Wednesday, October 9, 2013

WINE OPINIONS RESEARCH SHOWS U.S. TRADE READY TO EXPLORE AUSTRALIA’S REGIONALITY, DIVERSITY AND PREMIUM VALUE.

 Wine Australia’s ‘Next Chapter’ Research Project Results

Wine Australia’s ‘Next Chapter’ research project funded by The Grape and Wine Research and Development Corporation of Australia, is pleased to announce the results of a major U.S. trade survey conducted by Wine Opinions following outreach to Importer, Distributor and On/Off Premise account respondents earlier this year.

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John Gillespie, Founder and CEO of Wine Opinions further explained “We ran four online discussion groups, which included key gatekeepers in the critical tiers of the industry.  A common theme that emerged was growing trade recognition of the high quality and diversity of wines from regional appellations across higher price points, which may well be a ‘leading indicator’ of what the U.S. market might be seeing in the coming years.”
Which Australian wines are best positioned for growth on the U.S. market? What are the attributes of these wines that make them appealing to trade and consumers?
The overall objective of this study was to gain an understanding of the thinking and motivations of the U.S. wine trade in respect to Australian wines, and to explore barriers for developing premium Australian wine sales in the U.S. market.  For a full copy of the report, please contact Angela Slade, Wine Australia Regional Director, North America: angela.slade@wineaustralia.com
Keys:
·         Australian wines’ most promising attribute, identified by all tiers of the trade, is the variety of quality wines produced that express the terroir of Australia’s diverse wine regions.
·         The quality to price ratio Australia offers is still a top attribute.  Value at all price levels was believed to be a key market driver.  The trade believes that consumers today are looking for value in mid-priced wines where they feel more confident they will find quality.
·         The perception that Australia only produces “jammy” high alcohol wines is changing, as the trade is beginning to perceive higher quality wines in a different style coming from Australia that they believe are matching up with changing tastes in the U.S. among both the trade and consumers·
Trade respondents have very high regard for Australian high-end wines. They see Australia producing wines in styles unlike the “fruit bombs” on which their reputation was built.
·         Inventories of Australian wines are now slowly rebuilding after reaching a comfortable level through forecast accuracy, reducing “safety stock,” dropping unsuccessful Australian wines and purchasing less.
·         New product introductions, sweet wines and new blends from Australia, have boosted inventory.
“These survey results demonstrate a very exciting validation of the trade’s recognition for – Australia’s premium, regional offerings” stated Angela Slade, Wine Australia Regional Director, North America.
 “This very important research further substantiates the growing interest, support and genuine feedback we have received directly from Wine Australia’s community of importers, distributors, restaurateurs and retailers” Slade continued.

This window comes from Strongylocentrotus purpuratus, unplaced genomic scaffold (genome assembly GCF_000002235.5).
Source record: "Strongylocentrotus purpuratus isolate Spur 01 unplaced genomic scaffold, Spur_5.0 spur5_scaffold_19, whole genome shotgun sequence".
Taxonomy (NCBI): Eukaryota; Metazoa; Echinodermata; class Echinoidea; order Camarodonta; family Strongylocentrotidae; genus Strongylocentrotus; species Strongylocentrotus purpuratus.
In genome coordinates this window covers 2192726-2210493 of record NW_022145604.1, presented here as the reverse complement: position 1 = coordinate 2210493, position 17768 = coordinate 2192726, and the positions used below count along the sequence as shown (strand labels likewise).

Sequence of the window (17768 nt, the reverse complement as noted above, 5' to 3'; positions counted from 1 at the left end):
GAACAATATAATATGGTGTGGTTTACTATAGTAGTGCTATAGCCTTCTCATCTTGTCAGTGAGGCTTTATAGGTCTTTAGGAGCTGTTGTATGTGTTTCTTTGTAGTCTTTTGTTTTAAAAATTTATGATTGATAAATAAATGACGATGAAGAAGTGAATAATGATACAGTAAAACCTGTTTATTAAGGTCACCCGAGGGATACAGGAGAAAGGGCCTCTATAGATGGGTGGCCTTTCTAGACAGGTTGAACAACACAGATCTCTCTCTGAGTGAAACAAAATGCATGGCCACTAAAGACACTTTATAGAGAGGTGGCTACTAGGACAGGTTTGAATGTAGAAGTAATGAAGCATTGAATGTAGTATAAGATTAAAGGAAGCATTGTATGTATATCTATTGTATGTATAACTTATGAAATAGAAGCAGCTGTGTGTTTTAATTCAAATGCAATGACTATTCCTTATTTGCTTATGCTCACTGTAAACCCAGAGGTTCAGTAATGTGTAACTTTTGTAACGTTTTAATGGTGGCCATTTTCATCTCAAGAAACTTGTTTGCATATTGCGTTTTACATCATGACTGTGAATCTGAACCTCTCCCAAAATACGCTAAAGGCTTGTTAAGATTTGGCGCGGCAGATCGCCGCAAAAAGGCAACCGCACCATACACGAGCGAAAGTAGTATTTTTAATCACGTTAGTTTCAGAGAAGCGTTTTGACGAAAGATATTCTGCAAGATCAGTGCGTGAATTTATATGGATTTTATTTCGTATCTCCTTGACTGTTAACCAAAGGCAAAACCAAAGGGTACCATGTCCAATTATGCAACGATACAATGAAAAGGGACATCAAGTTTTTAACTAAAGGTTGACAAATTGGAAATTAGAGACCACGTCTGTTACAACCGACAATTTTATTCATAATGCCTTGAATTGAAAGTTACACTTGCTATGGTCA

Building on this positive sentiment, Wine Australia just concluded its inaugural ‘Savour Australia’ – the biggest and most comprehensive Australian wine forum ever undertaken.  Held from September 15 – 18, 2013 in Adelaide, the event was a complete immersion into the Australian wine industry with business sessions presented by some of the world’s most-renowned authorities on wine, consumer trends and retailing; themed lunches and dinners prepared by some of Australia’s top chefs; a Grand Tasting featuring 170 Australian wineries; plus Landmark wine tastings presented by Australia’s leading winemakers and international personalities showcasing Australia’s ultimate wine offerings from the past, present and future.
Savour Australia attracted more than 750 attendees including 75 participants from North America many of whom contributed as Savour Australia guest speakers and panelists.
“With an improved sentiment shift in the US and increasing recognition of quality Australian wines, the time is right to remind the U.S. wine trade and consumers about our innovative and high quality wines” stated Wine Australia’s General Manager, James Gosper.
“On top of that, Tourism Australia’s new food and wine focus, which was announced at Savour Australia 2013, will help forge a strong identity in the marketplace about Australia’s incredibly diverse, unique and top quality wine and food experiences” commented Gosper.  “This is an exciting new era in the promotion of our food and wine.”
Wine Australia’s upcoming actions for the U.S. market will be based on the key learning’s of this research project, and will feature multiple retail and restaurant trade promotions as well as a new consumer outreach effort in partnership with Tourism Australia.
Trade education will continue to play a major role in Wine Australia’s activities. Wine Australia Education Director, Mark Davidson is offering customizable and tailor-made education programs for importers, distributors and trade, each crafted to accommodate the varying needs of small, mid-size and large wineries.   For more information on Wine Australia’s education programs please contact Mark Davidson, Wine Australia Education Director:  usa@wineaustralia.com.

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Elaine and Scott

Elaine and Scott
Elaine and Scott